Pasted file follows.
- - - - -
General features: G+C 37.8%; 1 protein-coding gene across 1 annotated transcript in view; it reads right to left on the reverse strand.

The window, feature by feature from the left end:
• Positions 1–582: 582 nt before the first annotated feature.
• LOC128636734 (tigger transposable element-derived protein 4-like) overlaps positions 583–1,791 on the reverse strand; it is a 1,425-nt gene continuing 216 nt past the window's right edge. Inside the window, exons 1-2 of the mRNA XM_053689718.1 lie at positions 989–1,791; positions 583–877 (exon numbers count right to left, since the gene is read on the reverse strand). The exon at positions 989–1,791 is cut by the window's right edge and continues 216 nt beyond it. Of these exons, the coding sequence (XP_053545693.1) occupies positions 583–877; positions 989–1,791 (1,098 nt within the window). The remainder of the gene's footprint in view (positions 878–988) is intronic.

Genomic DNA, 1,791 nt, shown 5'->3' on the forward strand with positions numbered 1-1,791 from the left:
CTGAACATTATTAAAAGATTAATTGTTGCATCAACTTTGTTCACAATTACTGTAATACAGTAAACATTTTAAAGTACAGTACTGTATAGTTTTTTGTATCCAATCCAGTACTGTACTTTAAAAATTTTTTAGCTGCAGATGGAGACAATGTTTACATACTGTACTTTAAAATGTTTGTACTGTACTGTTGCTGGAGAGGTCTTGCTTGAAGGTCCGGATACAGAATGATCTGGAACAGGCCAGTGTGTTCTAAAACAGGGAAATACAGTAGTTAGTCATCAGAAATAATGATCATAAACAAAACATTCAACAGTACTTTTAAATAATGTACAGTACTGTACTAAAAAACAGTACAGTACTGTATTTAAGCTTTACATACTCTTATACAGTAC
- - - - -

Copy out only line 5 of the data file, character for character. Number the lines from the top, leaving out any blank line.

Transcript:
Genomic DNA, 1,791 nt, shown 5'->3' on the forward strand with positions numbered 1-1,791 from the left: